No go. The farther I walked, the more city/town there was. When I tried to go around it I ran into dogs protecting property. (Please keep in mind that I’m fully loaded here with a large rucksack on my back and a full, smaller backpack on my front—hiking is hard in the dark.) I tried at least 3 different routes, all to no avail. (This took at least an hour and it was getting super late.) Eventually I gave in and decided to walk into the place I’d been stubbornly avoiding the entire afternoon and evening—the Dana preserve. I hate tourist destinations and the fact that people were trying to corral me into it didn’t help.
Luckily the police station seemed pretty closed down for the night and it was so late there wasn’t much traffic. One tourism guy stopped and tried to “help” me, but I managed to shine him off. Just past a cemetery I found a dirt road heading down and immediately took it. To my delight, it led straight down into a forest—the first actual forest I’d been in since I’d entered Jordan. It was a tree farm, of course, and fairly recently planted, but the earth was flat in between the trees and pine needles covered the ground. It was honestly the best place by far I’d had to sleep in the country. It’s funny how I’d asked for what I got, yet kept trying to go every other direction than in the one that would give me what I was looking for. In the end, the only open door was the one to which I was wanting to go…stubborn Teryani!
I had a delicious, languorous morning sleeping in and enjoying the land. Finally it became to leave—I hoped getting out would be as easy as getting in. It was definitely a climb out, but I my main concern was the cops—I was still on edge from the previous day’s encounters. I was hoping the intersection would be empty and it would be a simple matter of merely sauntering by the police station with no worries. Ha! I rounded a corner and saw something like 50 cars where the dirt road met the main one into Dana. The intersection was fully blocked—not only by about a hundred men but also by a large police vehicle parked right where the tow roads meet. There was nothing for it but to keep going.
When I got close enough to ask someone what was going on, he told me it was a funeral. “Whew!” I thought—“Maybe I can still get through.” I asked another guy how I could most respectfully go around (there wasn’t a clear path through the throng) and he sent a little boy to guide me. There were no women there, so I was relieved to have the help—the last thing I wanted to do was bring even more attention to myself by transgressing on a ceremony. I found out later that the funeral was for a soldier who had committed suicide. Almost the entire village turned out for his funeral (men only).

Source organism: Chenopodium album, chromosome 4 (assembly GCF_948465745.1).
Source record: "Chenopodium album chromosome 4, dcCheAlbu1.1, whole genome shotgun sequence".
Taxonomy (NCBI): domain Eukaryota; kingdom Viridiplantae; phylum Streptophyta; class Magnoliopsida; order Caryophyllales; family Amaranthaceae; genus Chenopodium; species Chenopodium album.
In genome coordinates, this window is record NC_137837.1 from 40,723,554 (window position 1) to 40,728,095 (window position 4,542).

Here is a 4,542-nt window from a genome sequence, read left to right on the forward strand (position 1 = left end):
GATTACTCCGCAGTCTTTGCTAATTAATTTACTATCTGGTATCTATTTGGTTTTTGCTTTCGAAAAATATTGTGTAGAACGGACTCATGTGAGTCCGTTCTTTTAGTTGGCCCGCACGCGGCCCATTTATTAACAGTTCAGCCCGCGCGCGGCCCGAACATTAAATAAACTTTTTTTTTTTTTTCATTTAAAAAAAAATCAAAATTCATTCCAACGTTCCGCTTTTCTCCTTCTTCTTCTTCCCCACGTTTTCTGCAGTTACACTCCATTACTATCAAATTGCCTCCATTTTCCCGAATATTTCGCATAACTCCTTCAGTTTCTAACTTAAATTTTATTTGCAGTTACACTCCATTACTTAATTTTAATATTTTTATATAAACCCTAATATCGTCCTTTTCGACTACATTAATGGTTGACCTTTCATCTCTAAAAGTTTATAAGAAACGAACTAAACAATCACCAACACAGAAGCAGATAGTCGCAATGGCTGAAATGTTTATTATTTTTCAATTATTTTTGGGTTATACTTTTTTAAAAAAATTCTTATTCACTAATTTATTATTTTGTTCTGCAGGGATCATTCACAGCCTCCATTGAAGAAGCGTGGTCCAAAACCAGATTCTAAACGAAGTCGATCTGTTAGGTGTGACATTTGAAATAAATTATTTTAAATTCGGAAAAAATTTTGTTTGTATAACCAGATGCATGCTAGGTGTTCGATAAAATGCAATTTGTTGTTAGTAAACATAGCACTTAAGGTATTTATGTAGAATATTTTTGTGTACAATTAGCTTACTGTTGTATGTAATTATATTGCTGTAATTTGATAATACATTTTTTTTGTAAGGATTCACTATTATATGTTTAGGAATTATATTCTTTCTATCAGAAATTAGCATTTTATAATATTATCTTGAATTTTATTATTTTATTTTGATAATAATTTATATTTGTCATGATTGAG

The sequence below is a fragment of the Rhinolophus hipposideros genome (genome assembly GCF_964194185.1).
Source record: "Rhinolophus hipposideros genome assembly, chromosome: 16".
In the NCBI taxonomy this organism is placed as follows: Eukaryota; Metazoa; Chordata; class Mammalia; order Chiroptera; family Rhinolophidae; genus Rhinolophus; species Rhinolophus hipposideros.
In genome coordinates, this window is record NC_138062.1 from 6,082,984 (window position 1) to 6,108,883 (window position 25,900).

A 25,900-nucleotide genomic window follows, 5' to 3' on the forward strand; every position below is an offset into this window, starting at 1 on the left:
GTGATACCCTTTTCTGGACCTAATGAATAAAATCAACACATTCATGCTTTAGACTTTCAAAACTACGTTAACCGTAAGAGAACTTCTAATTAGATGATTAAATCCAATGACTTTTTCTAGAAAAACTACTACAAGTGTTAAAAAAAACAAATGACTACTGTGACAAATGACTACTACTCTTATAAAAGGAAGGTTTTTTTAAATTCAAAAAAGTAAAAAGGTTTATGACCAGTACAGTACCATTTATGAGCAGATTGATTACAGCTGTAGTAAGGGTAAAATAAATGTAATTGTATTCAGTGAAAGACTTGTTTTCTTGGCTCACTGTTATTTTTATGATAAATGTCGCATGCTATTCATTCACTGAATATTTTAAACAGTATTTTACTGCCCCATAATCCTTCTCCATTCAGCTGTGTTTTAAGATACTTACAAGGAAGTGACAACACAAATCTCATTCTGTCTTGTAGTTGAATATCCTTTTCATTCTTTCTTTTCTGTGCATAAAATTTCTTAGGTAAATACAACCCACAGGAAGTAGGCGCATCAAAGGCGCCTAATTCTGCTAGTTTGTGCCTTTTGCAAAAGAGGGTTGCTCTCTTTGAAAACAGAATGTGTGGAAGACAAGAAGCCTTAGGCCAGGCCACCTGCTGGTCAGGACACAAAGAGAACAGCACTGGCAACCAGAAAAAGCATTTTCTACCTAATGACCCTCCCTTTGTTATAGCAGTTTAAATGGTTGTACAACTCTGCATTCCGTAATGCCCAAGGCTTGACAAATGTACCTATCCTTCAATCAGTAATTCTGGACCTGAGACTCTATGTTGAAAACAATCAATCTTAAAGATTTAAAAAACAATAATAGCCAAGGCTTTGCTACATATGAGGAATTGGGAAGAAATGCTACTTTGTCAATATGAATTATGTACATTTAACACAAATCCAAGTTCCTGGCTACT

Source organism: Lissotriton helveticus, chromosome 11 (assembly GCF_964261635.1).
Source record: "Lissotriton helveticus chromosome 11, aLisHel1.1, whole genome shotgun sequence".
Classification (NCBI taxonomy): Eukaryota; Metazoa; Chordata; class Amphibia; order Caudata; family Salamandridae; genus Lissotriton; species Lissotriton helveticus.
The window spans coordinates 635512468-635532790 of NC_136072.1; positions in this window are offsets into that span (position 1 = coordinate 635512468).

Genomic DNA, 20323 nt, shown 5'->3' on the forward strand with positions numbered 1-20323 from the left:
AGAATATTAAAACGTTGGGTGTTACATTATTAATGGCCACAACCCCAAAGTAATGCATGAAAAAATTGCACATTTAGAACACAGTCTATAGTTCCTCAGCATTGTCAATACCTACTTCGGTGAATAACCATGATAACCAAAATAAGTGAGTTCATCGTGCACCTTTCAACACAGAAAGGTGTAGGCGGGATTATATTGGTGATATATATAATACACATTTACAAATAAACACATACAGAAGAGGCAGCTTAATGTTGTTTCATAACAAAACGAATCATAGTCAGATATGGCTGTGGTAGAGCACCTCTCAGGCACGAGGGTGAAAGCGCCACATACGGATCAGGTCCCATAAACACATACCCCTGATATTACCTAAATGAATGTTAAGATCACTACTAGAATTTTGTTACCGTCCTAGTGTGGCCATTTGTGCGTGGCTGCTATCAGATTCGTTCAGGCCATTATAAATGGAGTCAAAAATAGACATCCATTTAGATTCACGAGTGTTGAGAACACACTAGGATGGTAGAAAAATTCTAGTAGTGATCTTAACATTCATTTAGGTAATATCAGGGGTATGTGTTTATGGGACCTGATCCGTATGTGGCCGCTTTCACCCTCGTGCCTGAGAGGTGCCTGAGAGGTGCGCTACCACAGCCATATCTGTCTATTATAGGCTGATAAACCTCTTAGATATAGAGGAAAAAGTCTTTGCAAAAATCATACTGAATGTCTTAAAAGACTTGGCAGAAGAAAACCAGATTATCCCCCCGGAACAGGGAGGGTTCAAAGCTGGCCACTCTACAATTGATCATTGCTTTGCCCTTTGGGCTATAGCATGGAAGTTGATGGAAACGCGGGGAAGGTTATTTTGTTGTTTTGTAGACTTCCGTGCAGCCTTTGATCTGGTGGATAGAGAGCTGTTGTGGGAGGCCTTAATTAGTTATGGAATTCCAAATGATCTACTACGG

In the end, the police merely looked at me and put their attention back to the funeral and I managed to walk out to the town of Al-Qadisiyya without incident.
And sure enough, just a little bit of walking led me into a friendly old man who invited me to sit down and talk with him.
It turned into a bit of an event as a number of youths and children also gathered around me, asking questions, etc. (This happens often, actually.) I ate a bit of bread and cheese, hung out with them for a while (it was the heat of the day), and then walked on maybe a kilometer before getting invited into the next house by a woman getting off the bus. This was a fun house, and like in the north, I slept over night in the family room (which had couches, not cushions). Near sunset I went with the children to take photos, and though the view was nice, it was a bit too murky for good photos, so I took one of this shepherd instead:
They, like many families, had a hard time with me going out walking alone. I still managed a walk or two anyway. The next morning, as I was leaving, they actually made me stay to eat breakfast. This was a first (and much appreciated, though I wasn’t hungry). My past hosts had been really together in the evening, but always in a rush in the morning. Breakfast was usually just a cup of tea.
I took off south again and got picked up by these two laughing Buddha characters. They were hilarious, took me by the ruins of the town they were going to, and bought me a juice. The older one said he was looking for another wife as the one he currently had was old and fat—he, like all Jordanians who’d mentioned this to me, was looking for an “American” wife. (Muslims can have up to four wives, though very few ever go above two—it’s quite expensive.) This guy was over 60. I, of course, graciously declined.
They dropped me off in As-Shubak and from there I made my way with an engineer to the city of Wadi Musa, which opens on the gates of Petra.